As hospital and health system leaders increasingly face natural disasters and emergency events, they have found value in using real-time throughput technology to manage patient flow, and to give them bird’s-eye views of operational logistics both on and off their campuses. When used in conjunction with their electronic medical record software, these tools can help hospital leaders respond nimbly to unprecedented emergencies.

Such software offers a dashboard for real-time situational awareness across the care continuum, giving hospital and system leaders a picture of what’s happening in their facilities, communities and in post-acute care areas. When disaster strikes, leaders can move to a streamlined version of the dashboard to display capacity across all physical locations, enabling leaders to reconfigure, for example, cafeterias into wards and break rooms into meeting areas. Later, staff can use the program to repatriate patients and their families and to tap into its analytics to improve future response efforts.

Melanie Morris, senior director of transfer and communications at Carilion Clinic in Roanoke, Va., says that such software has been valuable to her team as it prepares for future emergencies.

“As soon as a physician writes a discharge order, we know immediately [how to prioritize patient turnover],” Morris said. “Should we have to rapidly [discharge] patients and make room for a surge, I can see just by glancing at our board how many patients already have discharge orders written, and those will be the first to leave the hospital.”

Carilion uses TeleTracking, a Pittsburgh-based company with more than 1,000 hospital clients across the United States and beyond. 

Morris says the tool helps her manage capacity on a daily basis, in addition to disaster situations. Morris has used the software for the better part of a decade in her role at the helm of the health system’s command center. She says that it keeps “the clinicians at the bedside,” freeing them up to attend to patients while her team keeps an eye on managing patient turnover.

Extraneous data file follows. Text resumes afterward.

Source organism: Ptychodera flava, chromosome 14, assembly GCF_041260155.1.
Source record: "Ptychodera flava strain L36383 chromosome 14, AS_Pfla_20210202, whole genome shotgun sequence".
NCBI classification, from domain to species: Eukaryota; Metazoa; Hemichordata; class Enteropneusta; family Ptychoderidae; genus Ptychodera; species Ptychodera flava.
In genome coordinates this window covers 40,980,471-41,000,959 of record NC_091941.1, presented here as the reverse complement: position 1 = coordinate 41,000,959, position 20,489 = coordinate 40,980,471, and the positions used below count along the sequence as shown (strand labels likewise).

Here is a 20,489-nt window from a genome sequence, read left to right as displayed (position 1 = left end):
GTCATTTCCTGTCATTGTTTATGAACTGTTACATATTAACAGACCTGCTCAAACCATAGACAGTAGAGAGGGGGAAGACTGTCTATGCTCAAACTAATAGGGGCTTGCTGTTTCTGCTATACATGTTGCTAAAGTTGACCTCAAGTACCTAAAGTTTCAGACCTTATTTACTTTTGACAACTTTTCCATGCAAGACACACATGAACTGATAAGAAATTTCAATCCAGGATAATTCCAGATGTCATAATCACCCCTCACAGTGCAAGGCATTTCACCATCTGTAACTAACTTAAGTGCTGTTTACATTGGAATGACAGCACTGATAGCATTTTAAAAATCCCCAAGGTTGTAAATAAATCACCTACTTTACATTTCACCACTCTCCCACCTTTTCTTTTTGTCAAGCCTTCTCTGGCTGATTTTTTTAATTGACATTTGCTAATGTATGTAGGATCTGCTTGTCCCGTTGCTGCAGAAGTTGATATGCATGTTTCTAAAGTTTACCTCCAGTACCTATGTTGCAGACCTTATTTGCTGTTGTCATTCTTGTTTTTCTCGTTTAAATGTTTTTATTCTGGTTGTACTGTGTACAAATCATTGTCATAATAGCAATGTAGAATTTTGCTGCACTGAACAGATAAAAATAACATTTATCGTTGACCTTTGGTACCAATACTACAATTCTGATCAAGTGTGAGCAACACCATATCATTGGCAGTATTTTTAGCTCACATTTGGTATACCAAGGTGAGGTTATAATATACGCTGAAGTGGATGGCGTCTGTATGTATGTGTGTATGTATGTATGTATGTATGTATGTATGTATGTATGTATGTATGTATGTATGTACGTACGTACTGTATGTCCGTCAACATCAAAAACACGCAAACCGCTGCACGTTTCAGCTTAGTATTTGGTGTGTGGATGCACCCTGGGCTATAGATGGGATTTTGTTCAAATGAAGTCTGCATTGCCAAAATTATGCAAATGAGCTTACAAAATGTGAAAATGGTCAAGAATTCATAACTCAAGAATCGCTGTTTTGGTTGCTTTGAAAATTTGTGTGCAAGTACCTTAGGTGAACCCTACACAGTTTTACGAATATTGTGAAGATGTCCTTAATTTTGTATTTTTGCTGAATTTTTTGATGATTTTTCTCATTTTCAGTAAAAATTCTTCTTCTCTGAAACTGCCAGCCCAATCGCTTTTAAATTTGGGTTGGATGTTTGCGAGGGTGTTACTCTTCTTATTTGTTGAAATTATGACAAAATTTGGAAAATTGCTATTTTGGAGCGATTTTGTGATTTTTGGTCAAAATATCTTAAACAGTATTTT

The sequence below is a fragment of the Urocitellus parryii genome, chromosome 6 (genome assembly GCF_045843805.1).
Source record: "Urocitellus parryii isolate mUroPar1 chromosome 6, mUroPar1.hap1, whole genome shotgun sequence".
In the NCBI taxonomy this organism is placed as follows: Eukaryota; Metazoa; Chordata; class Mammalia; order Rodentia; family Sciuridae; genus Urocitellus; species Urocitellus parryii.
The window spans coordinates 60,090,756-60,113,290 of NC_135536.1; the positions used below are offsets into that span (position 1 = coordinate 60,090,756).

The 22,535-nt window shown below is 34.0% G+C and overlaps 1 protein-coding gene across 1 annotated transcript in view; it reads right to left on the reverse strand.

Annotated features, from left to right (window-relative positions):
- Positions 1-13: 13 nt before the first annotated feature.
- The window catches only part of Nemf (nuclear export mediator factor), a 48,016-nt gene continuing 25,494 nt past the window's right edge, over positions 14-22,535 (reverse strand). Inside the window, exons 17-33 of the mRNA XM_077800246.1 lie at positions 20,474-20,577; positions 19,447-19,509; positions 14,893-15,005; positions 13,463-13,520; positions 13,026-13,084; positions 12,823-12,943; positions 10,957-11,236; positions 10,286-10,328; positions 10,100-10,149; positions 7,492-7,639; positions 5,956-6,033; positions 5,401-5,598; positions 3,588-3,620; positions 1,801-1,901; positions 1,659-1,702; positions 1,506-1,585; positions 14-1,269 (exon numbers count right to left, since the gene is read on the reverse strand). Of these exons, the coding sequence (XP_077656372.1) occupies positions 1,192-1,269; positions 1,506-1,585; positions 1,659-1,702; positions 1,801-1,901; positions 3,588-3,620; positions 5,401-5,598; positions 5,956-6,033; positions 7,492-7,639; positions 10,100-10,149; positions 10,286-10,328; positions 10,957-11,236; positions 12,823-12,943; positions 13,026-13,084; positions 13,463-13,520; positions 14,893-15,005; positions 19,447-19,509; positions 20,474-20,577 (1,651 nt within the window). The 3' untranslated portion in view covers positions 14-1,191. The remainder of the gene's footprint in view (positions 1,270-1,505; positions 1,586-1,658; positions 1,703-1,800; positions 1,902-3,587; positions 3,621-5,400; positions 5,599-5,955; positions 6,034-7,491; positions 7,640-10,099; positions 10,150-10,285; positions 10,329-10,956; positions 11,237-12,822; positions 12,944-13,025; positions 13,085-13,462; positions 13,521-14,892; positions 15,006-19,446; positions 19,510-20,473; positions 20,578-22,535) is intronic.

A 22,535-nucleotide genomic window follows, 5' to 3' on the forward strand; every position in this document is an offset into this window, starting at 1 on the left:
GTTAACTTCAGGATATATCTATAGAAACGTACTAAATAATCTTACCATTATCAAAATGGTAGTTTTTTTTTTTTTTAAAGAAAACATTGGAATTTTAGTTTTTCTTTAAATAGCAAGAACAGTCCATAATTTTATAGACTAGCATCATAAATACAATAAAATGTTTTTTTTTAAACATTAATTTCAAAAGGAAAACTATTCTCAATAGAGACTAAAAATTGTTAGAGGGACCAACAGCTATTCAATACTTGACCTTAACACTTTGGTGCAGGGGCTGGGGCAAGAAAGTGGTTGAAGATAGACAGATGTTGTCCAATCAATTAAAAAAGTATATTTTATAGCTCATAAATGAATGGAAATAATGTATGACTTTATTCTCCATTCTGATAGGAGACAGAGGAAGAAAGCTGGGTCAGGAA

“We all need the clinicians at the bedside taking care of the patients,” Morris said. “Let everyone do their area of specialty. I need a nurse and a doctor [with their] hands on the patient, rounding. They shouldn’t be having to worry about the logistics. Let us.”

Command centers also are beneficial for staff of recently-merged hospitals as they liaise across sites and work to maintain cohesive operations, according to TeleTracking President Chris Johnson. 

“People are looking for ways to manage their shared-savings programs better — how they can reduce their costs and achieve those synergies,” Johnson said.

This is something EMRs have been tasked with, but don’t always deliver on, he said.

“EMRs have historically been challenging from a data sharing and integration [standpoint], certainly between each other,” Johnson said. “And if you have somebody that has multiple EMRs, not one of those systems can actually provide enterprisewide visibility.”

Morris agrees. 

“The EMRs are not quite there yet,” she said. “The EMRs do a great job of what they’re intended to do, which is to [ingest] clinical information. Teletracking is best in class when it comes to the logistics side of it, the throughput side of it. And we do constantly look at that, because if one day they’re not the best in class, we’ll reevaluate using them.”

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